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Portuguese: my brain is seizing up

Smart Girls Have More Fun
As my work self-improvement project for the year, I'm learning Brazilian Portuguese via Rosetta Stone. I had read that there are some linguists that argue that Portuguese could actually be considered a dialect of Spanish rather than its own language. I can't actually weigh in on that, but I CAN say that the similarity between Brazilian Portuguese and Spanish is giving me PROBLEMS.

I know a bit of Spanish, from junior high and high school Spanish as well as from living in SoCal. (You just sort of pick some up via osmosis, or at least I do.) About 60% of the Portuguese I'm learning right now is spelled the same but pronounced entirely differently. It's like Spanish with a really strange accent. Another 20% is pronounced as it is in Spanish but spelled entirely differently. And then you've got that last 20%, which is where it gets weird.

When I tried to learn functional Italian for my trip to Italy (you know, "may I have a cappuccino?" "where's the bathroom?" "more gelato, please," "don't touch me there!" "I'm positive that one-block taxi trip was not 50 euros," etcetera), the language was similar enough to Spanish that I could get the gist and figure out what direction I was supposed to head in, but sufficiently different that I didn't get too confused. This is more like...trying to re-learn Spanish, with an extremely thick Southern accent, while replacing every fifth word with one that has been handed down from Mars. And I do mean Mars, because you're happily traveling along with all Latin cognates and then you come right up against something that is all full of consonants and phlegm as if you were speaking Welsh.

I am NEVER going to get the hang of this. At least, that's how it feels right now, like I'm just going to fumble around with badly accented Spanish and be mocked if I ever go to Brazil. However, having worked at learning languages in the past I know this is just one stage of the process.

But! I did discover something very cool about the language today. If I say to a group, "Do you have money?" there's no word that distinguishes between, "Yes, as a group we have money," and "yes, each individual in this group has money." Portuguese has two different words for that, vocês and eles/elas. Although I'm still working on figuring out which applies to which situation. It's a point of distinction I wish the English language had.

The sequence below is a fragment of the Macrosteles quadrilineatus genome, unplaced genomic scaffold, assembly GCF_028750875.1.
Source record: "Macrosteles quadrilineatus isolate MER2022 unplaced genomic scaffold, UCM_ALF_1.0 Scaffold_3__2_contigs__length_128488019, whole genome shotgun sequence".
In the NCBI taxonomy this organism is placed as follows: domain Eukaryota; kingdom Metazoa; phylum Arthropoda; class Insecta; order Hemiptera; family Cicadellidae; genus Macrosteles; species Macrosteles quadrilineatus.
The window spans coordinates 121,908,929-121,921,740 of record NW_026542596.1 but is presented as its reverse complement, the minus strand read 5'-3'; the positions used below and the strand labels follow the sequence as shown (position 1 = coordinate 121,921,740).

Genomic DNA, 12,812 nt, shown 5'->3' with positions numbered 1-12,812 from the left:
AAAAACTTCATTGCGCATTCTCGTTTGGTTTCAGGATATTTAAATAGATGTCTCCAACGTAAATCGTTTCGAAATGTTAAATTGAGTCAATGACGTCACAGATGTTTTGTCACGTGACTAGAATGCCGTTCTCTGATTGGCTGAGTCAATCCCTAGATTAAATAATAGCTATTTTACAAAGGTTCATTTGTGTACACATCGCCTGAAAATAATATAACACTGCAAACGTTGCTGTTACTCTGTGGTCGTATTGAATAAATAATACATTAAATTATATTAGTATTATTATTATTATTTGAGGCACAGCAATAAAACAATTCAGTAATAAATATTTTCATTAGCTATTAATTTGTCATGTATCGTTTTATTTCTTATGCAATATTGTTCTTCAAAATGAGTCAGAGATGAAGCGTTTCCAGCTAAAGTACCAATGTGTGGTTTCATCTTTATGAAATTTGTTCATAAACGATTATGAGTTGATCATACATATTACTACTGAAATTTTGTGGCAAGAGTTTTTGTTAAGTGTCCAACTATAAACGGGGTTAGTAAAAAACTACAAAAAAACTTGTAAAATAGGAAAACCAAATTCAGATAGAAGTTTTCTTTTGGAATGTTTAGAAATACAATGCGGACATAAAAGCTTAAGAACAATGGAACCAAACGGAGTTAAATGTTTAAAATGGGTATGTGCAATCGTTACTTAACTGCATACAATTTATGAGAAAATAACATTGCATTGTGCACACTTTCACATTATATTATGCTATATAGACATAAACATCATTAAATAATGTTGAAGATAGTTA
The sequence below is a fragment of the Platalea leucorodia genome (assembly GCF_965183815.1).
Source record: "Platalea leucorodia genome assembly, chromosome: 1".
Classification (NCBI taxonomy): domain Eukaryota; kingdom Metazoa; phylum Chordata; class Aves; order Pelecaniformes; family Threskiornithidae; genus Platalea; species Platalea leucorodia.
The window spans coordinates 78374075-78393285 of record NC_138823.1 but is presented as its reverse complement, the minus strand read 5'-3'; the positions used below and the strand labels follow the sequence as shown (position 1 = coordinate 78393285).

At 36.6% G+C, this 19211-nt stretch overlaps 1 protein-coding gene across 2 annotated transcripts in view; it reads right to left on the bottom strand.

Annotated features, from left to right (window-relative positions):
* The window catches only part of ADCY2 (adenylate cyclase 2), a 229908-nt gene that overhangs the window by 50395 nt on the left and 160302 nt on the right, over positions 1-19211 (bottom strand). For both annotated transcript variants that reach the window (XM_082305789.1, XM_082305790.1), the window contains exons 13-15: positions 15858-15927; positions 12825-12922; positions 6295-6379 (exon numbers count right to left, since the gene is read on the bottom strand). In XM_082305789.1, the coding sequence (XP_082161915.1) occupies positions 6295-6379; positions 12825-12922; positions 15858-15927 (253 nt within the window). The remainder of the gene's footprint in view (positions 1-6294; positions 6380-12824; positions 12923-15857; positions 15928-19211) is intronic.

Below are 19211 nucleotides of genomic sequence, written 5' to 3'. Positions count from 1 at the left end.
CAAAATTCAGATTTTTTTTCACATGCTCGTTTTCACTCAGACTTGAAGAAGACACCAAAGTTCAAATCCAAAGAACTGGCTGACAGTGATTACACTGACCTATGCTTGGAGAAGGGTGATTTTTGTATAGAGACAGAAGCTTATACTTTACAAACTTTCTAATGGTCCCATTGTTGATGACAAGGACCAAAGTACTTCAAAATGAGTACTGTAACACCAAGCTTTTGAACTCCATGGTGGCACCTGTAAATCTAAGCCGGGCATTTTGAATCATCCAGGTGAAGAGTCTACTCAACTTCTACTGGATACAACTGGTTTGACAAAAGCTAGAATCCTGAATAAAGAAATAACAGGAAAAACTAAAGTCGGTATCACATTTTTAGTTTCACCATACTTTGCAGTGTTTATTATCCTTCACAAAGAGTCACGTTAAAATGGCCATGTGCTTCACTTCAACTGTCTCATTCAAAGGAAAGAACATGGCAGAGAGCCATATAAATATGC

Comments

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r_ness
Oct. 8th, 2013 09:17 am (UTC)
Speaking from my own experience, you probably won't have as much trouble as you think using your Portuguese in Brazil. My Portuguese is noticably worse than my Spanish but both of them worked mostly well enough on my month-long trip through South America last year. There were some memorable glitches, but overall I got by okay.

Two points, however.

First is that, personally, I did not approach Brazilian Portuguese as a variant of Spanish, Latin American or otherwise. I think if you do you run into the problems you're having. Better to just learn Portuguese as Portuguese, if you can.

(Part of it for me is that the only Romance language I can use with any fluency is French. French is far enough from either Portuguese or Spanish that all I get is some vague congruence of some vocabulary and an equally vague similarity in some grammar. But what that means is I don't have anything fighting my learning Portuguese *as* Portuguese.)

The second thing is that Brazilians will cut you enormous amounts of slack when you use their language. They're pretty much the anti-French in this regard. They will not correct you if you make a mistake, but will try and figure out what you are saying. This can be good and bad. It's good because they'll prioritize communicating. It's bad because you won't get feedback if you get something wrong.